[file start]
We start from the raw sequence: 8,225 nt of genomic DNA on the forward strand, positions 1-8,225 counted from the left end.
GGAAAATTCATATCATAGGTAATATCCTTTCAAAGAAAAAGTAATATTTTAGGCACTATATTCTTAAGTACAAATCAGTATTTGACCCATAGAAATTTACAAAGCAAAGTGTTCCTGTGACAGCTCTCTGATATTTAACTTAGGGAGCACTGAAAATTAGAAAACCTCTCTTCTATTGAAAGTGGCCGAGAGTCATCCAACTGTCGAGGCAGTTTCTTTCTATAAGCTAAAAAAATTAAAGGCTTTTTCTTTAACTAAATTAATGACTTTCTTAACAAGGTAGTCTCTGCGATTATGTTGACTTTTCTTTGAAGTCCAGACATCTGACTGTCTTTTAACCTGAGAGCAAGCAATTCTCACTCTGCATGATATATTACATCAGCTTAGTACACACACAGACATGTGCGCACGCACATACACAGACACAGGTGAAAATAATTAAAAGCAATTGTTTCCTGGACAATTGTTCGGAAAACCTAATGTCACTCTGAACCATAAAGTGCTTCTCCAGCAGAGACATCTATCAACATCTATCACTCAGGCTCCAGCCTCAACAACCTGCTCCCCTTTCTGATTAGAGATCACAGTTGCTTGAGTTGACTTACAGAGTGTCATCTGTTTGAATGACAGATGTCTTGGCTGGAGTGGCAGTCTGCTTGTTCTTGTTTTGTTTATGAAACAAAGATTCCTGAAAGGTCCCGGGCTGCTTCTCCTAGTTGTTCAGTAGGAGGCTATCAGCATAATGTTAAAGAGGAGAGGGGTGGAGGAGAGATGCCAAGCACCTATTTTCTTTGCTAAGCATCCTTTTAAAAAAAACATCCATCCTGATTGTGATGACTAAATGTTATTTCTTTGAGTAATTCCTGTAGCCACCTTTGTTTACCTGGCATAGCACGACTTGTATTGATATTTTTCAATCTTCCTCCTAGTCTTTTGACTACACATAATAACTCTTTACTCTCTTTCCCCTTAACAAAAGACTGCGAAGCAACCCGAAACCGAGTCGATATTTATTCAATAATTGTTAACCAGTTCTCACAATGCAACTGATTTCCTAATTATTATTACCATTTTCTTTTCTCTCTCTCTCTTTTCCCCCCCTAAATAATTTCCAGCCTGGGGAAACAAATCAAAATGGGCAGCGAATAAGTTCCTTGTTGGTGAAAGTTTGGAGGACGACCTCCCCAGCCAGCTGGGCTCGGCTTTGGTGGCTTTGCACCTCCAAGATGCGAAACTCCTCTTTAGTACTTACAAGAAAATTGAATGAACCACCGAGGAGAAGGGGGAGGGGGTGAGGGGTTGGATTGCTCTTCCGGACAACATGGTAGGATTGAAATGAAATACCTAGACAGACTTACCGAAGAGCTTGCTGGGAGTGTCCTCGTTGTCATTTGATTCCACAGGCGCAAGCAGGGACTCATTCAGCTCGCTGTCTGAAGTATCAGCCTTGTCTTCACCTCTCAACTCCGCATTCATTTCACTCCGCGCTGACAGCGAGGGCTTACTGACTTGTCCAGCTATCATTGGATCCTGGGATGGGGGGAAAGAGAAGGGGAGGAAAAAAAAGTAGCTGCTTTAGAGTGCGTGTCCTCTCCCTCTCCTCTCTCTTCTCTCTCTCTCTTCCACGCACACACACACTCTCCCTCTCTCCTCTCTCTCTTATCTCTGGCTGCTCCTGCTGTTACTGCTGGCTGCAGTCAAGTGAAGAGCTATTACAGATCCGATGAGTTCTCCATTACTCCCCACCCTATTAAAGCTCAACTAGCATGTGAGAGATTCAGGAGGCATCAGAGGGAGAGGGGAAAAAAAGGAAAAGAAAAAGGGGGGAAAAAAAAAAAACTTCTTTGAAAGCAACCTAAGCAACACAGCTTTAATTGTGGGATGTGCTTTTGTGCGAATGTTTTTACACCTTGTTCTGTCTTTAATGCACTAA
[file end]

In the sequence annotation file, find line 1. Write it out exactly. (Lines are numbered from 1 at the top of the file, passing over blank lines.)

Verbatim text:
We start from the raw sequence: 8,225 nt of genomic DNA on the forward strand, positions 1-8,225 counted from the left end.